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Abstract Art by Artist Raphaëlle Goethals


Art News June, 2004


Santa Fe Editions / Anderson Contemporary Art, Santa Fe


The brainchild of computer artist Gary Mankus, Santa Fe Editions founded in 1991, is the collaborative venture of 13 artists who use the latest in digital technology in the service of printmaking. This was the group’s first exhibition, and it proved that the rapidly advancing medium can yield beautiful results.


The show demanded at least two viewings, one simply to ponder the perplexing process itself. Lush unimaginable uber-colors were generated, and photographs of photographs captured the minutest of details. But beyond technique, the works were stunning in the old-fashioned esthetic way.


Each piece was printed with archival digital-pigment ink on large-format, high-grade art paper in an edition of about 30, yet each retained the idiosyncratic style of its maker. Robert Kelly created his 2003-4 “Chords” series, for instance, by throwing a blue extension cord on the ground and photographing its random landings, then digitally manipulating the images and assembling them in a grid of nine squares. Johnnie Winona Ross’s austere Agnes Martin-like fading horizontal bars of color were conceived directly on the computer.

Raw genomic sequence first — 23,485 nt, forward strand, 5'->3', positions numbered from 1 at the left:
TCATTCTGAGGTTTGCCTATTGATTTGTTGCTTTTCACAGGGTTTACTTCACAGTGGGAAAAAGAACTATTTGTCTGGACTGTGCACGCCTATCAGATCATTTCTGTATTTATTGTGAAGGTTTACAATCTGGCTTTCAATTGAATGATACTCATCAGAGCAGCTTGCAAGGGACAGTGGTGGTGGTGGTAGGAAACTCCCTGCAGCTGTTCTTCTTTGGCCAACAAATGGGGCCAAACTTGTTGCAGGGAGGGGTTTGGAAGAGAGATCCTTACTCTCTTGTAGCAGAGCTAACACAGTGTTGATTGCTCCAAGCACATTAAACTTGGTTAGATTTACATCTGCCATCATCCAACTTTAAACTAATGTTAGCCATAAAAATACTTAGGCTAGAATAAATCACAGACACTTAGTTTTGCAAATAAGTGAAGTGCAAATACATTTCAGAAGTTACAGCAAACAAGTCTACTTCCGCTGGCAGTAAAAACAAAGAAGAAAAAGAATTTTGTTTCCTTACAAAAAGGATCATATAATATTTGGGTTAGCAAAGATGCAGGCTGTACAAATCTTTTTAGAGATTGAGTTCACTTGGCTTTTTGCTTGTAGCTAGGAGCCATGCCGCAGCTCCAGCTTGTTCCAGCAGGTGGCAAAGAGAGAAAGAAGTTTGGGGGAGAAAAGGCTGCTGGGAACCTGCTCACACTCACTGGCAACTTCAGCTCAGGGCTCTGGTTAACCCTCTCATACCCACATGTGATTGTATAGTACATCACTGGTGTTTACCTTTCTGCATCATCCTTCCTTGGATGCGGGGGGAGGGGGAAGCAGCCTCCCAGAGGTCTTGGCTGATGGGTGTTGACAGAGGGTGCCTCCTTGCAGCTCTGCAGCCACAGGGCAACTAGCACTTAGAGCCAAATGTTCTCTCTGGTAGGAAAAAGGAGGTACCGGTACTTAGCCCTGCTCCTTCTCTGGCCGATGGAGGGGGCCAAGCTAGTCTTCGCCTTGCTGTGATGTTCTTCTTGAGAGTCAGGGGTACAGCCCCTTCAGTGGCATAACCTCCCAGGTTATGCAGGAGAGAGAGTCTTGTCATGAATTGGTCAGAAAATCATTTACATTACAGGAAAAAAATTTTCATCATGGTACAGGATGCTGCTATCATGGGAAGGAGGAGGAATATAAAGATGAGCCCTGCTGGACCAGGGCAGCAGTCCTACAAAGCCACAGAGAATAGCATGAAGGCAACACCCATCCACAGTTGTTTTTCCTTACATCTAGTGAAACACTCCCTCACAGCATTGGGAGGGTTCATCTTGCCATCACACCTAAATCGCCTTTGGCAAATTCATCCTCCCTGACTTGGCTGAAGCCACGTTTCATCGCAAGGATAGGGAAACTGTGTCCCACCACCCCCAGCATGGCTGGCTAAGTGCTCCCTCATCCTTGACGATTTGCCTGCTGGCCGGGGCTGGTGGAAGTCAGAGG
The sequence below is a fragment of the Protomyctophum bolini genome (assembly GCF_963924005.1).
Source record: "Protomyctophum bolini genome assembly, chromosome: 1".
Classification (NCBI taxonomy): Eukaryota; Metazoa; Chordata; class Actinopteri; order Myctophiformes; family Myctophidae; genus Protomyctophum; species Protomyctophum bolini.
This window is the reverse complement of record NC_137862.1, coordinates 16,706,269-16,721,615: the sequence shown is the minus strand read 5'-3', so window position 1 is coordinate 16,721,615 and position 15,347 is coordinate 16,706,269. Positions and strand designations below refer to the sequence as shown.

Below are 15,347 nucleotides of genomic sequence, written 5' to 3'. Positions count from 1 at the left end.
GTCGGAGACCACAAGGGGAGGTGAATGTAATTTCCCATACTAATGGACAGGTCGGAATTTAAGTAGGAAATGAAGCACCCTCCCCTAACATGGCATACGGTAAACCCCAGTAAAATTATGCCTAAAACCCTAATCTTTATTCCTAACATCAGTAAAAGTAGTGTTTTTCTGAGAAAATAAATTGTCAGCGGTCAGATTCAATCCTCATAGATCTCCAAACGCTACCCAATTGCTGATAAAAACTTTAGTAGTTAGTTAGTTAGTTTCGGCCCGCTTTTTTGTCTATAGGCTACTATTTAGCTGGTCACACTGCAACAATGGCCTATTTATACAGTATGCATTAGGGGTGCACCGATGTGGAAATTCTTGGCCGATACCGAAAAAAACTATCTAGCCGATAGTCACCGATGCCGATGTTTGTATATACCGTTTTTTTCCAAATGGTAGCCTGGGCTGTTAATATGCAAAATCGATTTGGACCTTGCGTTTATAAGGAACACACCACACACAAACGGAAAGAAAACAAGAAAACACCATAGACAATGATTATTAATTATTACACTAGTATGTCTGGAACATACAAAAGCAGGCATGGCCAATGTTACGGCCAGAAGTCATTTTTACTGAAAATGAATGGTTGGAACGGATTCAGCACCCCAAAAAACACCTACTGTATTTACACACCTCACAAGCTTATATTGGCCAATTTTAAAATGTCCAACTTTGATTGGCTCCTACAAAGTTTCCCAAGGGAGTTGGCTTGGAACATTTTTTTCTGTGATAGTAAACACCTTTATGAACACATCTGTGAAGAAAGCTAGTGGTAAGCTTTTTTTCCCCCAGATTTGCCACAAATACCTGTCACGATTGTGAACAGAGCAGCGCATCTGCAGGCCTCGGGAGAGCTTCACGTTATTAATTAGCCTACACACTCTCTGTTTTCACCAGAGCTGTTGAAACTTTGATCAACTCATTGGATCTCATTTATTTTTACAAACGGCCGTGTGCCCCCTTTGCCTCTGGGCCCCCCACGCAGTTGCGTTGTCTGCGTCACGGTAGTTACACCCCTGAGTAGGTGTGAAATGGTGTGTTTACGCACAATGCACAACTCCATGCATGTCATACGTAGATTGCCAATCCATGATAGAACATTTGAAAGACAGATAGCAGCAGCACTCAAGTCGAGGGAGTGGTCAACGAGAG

Nothing more than muted color fields of soft, grainy grays and the palest of greens and yellows, Raphaelle Goethals’s ethereal 2004 “Borealis” series evoked a sense of water or wind that barely obscures the surface beneath. Ricardo Mazal-using shadow, light, and slender, branchlike, horizontal tendrils- portrayed the progression of time. And Erika Blumenfeld’s Living Light #1 (2004), which documented marine organisms that emit an electric-blue light, communicated the complex grandeur of the natural world.


For anyone interested in the next wave of printmaking, this was an amazing exhibition. The unlimited possibilities of the computer freed many of these otherwise fine artists to make some of their best work.

Dottie Indyke

Art News
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